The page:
Remove unnecessary items

Once you have found your spot, remove all unwanted items from your car, these include your SmartTag, sunglasses, and any trash in your vehicle. You don’t need these things flying around in your car while on track. If the event rules allow you to remove your spare tyre and other items from your vehicle, do it as soon as possible. A lighter car is a faster car!

Check your tyre pressures

Tyres will heat up quickly when pushed on a track/road course given the higher cornering speeds and hard braking before corners. When your tyre heats up, the air within in expands, and this can cause your tyres to “balloon”, making them less grippy and predictable. Therefore, it’s wise to reduce your tyre pressures between 2-3 PSI before you head out on track. This is a rule of thumb, but the best way is to gradually reduce the pressures across your track day until you find a sweet spot with your car. You can do this by purchasing a tyre pressure gauge. Lastly, don’t forget to top-up your tyre pressures to where they need to be after you’re done.

Check your fluids

Before you go out on track, check the levels of your engine, brake, steering, and clutch fluids, the last thing you need is a ceased engine because your car is low on oil. Check your coolant levels while you're at it.

Make sure you have a tow eye

This was perhaps the most expensive mistake I made on my first time out. Despite all the prep, I forgot to fix a tow eye onto my car. So when I had spun out, the track officials had no way of removing my car before the next bunch of cars went out. Therefore, with little time, they attached a towrope to my rear chassis reinforcement bar. Almost as soon as they applied any force, it bent out of shape. Luckily, a friend quickly passed me a tow eye and we managed to get the car out.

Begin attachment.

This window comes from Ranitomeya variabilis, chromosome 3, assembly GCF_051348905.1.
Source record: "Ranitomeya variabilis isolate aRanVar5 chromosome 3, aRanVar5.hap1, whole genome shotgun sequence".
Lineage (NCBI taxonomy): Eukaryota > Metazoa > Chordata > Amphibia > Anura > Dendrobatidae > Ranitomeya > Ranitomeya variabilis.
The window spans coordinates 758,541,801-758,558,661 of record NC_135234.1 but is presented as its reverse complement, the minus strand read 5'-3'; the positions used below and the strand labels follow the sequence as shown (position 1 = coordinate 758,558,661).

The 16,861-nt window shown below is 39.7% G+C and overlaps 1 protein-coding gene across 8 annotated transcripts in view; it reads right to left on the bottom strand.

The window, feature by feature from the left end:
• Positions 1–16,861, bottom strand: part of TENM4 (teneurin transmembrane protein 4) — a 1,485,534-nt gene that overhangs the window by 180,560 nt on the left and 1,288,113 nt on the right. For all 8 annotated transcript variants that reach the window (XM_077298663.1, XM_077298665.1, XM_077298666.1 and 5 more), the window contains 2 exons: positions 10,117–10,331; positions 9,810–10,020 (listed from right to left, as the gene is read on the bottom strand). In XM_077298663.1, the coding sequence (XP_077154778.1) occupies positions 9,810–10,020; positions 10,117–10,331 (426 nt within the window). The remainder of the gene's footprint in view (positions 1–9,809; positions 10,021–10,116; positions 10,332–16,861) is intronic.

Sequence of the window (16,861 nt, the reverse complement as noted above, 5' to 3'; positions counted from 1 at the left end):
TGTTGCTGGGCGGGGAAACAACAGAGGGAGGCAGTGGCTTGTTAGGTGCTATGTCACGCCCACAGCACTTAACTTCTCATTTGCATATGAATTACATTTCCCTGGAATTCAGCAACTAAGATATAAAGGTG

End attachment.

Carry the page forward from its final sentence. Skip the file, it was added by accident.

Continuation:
Safety first

Take the time to properly wear your safety gear. Most grassroots events will only stipulate you wear a safety helmet, but take your time to wear it properly. Proper tight fittings shoes are a must – if you don’t have a pair of racing shoes, wear grippy shoes with thin soles for better feel and ease of moving around between the pedals. Gloves are highly recommended, again, there are cheap alternatives – one of the best gloves I have used, were a disposable fabric set with some rubber friction pads on the palm area, they cost only RM5.

Be smooth

Depending on your chosen event, don’t attempt to go out and set your fastest lap on your first try. This will simply not happen. Slowly build your tyre and brake temperatures up to where they need to be, and gradually build speed as you go along. Always remember to be smooth and push your car and yourself a bit harder with every lap. This is where seat time and practice will eventually allow you to go faster and find faster ways of going around the course.

Have fun

This is sometimes forgotten, but on your first event, simply have fun! There is no point in setting yourself lofty goals and going out and pushing yourself beyond your ability and hurting your car. As much as possible, relax, enjoy your time on track and take care of your car. Supportive friends (such as I have) will help you gain confidence, motivate you to try your best, and help you get prepared for the next stint.

Reflect on your performance

Learn as much as you can of your chosen course by watching other drivers on the track, watch Youtube videos if available. It's important to arm yourself with as much info before you roll out of the pits. Once you have completed your track day/event, reflect on your performance, think back to where you can improve in terms of driving skills, braking points, driving lines, and improve your car where it matters most. It is here, where you realise half the modifications most people do to make their cars looks fast, are hardly as important as the ones that actually make you go fast – like good tyres and brakes… and not body kits!

All said and done, with a crazy second session, having spun out on the first… I managed to walk away with the fourth-fastest time in my category, and a tonne of memories that will last a lifetime.

In addition, I can honestly say, if you really want to become a better driver, the track is a far more challenging place to do it, then on public roads!



Arvind

Arvind

Writer

Arvind describes a car in the same way he would describe a woman; this is not very healthy. Unlike the eternal sunshine of a spotless mind, soulful naturally-aspirated soundtracks and trigger quick (self-applied) gearshifts are all that fill the darkest recesses of his mind. Arvind is still trying to understand women...